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Since the beginning of time, humans have been drawn to the fiery lights scattered throughout the night sky. It is no wonder that humans are drawn to the mysterious expanse of the night sky, as most of the elements that make up our bodies came from the formation and violent deaths of stars over billions of years. It is no exaggeration to say that humans, and everything around us, are made of stardust.
By observing the stars, we can learn more about our place in the universe and the natural laws that govern our existence. Using a telescope, we can peer into the night sky and get a better view of the stars we live under, and in some cases, we can peer far enough to effectively look back in time. We can see a variety of celestial bodies with a telescope, but stars are fascinating and can vary in how they look.
Knowing where and what to look for is paramount when you want to observe a particular celestial object. Many may approach a nighttime observation session expecting to see colorful and detailed star systems reminiscent of NASA images. Unfortunately, this is not the case, but stargazing can still prove to be really exciting.
When you look through a telescope, stars get magnified a little but otherwise look like the bright points of light we are used to. If a star is bright enough, you may even be able to witness faint shades of blue, red, and yellow. The hottest stars are blue, while the relatively cooler stars assume a red hue. The colorful images taken by NASA are usually captured by space telescopes and are generally long-exposure photographs. For this reason, the telescope is able to collect far more light and pull the details and intricate colors out of stars, galaxies, and nebulae.
Observing a star with a telescope requires some practice and a steady hand, as even the slightest misalignment can lead to low-quality images. However, unwanted optical effects are almost always guaranteed, so it is essential to understand why they happen.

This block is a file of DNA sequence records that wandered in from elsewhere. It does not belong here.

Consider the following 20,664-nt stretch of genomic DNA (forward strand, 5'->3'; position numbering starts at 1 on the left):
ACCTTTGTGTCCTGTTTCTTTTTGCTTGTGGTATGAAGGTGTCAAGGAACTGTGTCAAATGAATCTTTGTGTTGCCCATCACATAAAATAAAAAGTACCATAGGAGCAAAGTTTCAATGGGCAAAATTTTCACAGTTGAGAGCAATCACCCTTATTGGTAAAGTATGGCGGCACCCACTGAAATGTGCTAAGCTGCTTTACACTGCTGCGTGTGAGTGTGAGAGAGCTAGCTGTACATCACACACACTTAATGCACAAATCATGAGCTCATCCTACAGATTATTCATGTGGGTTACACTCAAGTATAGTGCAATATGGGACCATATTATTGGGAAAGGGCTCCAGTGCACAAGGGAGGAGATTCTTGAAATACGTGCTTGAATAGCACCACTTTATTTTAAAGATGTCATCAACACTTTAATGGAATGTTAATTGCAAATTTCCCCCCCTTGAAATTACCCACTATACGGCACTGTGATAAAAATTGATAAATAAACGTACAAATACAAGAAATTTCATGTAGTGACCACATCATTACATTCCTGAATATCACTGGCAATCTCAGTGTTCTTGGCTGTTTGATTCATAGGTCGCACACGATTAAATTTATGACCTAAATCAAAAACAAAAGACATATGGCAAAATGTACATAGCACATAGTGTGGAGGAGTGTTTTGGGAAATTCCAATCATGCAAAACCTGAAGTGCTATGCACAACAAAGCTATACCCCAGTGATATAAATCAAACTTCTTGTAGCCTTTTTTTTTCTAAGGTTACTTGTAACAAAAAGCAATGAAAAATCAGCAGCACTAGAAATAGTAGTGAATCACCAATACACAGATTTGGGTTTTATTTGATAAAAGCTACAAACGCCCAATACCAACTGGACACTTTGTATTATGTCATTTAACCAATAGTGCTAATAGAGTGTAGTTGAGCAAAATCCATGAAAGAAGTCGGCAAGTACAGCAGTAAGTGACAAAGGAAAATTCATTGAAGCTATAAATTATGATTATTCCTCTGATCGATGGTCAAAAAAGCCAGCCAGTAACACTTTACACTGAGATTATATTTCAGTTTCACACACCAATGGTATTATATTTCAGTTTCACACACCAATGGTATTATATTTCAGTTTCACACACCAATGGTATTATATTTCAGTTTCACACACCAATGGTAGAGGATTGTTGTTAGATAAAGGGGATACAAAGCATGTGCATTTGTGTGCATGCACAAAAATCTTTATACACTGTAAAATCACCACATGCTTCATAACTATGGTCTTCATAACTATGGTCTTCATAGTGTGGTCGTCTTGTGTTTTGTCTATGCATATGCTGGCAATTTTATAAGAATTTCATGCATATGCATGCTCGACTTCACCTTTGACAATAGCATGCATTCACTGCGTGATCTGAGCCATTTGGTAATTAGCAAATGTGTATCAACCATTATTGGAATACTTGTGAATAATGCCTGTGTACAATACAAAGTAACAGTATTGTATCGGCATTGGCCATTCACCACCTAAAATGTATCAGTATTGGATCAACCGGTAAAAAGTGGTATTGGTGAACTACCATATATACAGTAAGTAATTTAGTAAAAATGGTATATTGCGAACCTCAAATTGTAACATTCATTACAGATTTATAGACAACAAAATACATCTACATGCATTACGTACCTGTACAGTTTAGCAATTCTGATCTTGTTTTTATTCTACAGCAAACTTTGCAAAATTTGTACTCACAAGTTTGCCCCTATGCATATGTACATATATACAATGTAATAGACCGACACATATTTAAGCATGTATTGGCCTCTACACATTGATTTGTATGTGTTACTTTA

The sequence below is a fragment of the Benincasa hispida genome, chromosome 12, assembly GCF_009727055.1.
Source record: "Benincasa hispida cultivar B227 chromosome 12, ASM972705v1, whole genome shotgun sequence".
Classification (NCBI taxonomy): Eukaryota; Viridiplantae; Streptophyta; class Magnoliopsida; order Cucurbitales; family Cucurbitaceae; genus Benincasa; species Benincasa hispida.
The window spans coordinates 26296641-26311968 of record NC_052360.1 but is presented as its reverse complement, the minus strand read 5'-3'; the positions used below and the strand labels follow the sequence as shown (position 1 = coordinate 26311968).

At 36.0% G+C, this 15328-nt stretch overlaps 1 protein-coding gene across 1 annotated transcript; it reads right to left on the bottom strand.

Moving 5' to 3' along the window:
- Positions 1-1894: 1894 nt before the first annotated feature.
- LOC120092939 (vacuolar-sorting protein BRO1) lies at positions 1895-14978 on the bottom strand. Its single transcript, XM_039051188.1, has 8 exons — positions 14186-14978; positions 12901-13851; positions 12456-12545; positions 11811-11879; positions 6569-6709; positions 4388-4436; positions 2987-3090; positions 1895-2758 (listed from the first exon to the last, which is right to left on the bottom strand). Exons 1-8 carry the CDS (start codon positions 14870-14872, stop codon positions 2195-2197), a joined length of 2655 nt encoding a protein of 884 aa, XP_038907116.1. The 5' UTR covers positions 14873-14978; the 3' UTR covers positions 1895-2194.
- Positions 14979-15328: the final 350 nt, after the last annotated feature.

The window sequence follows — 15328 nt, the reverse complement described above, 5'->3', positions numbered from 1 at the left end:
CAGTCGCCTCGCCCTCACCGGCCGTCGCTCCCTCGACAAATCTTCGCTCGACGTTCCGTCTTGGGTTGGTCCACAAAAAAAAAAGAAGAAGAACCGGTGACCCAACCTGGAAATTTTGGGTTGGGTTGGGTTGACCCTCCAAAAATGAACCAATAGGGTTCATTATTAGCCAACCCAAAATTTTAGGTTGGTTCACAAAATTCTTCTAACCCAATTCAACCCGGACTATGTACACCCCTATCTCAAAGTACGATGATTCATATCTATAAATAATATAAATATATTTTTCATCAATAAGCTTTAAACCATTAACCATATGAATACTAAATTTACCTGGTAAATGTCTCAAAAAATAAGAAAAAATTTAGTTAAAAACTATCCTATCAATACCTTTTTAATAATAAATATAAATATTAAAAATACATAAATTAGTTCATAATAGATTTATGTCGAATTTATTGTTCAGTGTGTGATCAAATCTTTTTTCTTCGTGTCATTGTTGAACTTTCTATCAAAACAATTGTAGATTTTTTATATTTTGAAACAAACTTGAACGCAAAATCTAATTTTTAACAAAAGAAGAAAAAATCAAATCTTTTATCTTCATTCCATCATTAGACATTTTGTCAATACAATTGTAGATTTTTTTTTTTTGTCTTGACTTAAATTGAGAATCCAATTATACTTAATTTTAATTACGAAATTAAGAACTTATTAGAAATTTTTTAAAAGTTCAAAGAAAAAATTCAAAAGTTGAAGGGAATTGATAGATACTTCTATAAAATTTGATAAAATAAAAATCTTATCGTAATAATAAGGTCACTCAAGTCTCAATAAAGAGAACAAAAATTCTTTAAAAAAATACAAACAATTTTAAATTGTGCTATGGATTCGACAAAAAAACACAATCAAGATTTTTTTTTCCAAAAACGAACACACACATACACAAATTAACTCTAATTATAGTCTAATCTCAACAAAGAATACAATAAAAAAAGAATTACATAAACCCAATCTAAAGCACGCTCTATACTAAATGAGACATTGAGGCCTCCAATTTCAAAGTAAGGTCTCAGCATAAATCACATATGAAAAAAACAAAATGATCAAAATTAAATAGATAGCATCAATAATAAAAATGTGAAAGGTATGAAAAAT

Diffraction spikes take the shape of sharp lines emanating from stars, making them look as if they have rays. Diffraction spikes do not actually exist on stars and are a product of using reflector telescopes. There are many configurations of diffraction spikes that align with the shape of your telescope’s spider vanes.
The spider vanes are used to hold your telescope’s secondary mirror in place and provide an obstruction within the optical tube, which causes the diffraction pattern. There are all sorts of spider vanes available on the market, with each model designed to mitigate certain effects.
When viewed through a telescope, certain stars may appear to have a tail like a comet or appear more elliptical in shape. This distortion effect is called coma and results from variations in your telescope’s magnification. This effect is almost inevitable and is a problem even in large, high-quality, and perfectly aligned telescopes.
The most affected telescopes are those with low focal ratios, such as Newtonian telescopes. Coma gets worse as the source gets further from the center of the field. However, coma correctors are available and can help stars look sharper by forcing off-axis light beams to converge properly.
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In summary, observing the night sky with a telescope is a fantastic opportunity and a great hobby to pick up. Telescopes are great for observing our solar system’s resident star, double stars, constellations, and other celestial bodies. In addition, telescopes allow us to see some colorful stars, which allows us to understand how hot they are.
Once you understand the various optical effects that change how stars look through telescopes, you’ll be well on your way to uncovering the mysteries of the heavenly expanses. Many modern telescopes can even be pointed at specific stars or constellations using mobile apps, making it so much easier to see the most exciting things in the sky.
Featured Image Credit: Pixabay
Robert’s obsession with all things optical started early in life, when his optician father would bring home prototypes for Robert to play with. Nowadays, Robert is dedicated to helping others find the right optics for their needs. His hobbies include astronomy, astrophysics, and model building. Originally from Newark, NJ, he resides in Santa Fe, New Mexico, where the nighttime skies are filled with glittering stars.
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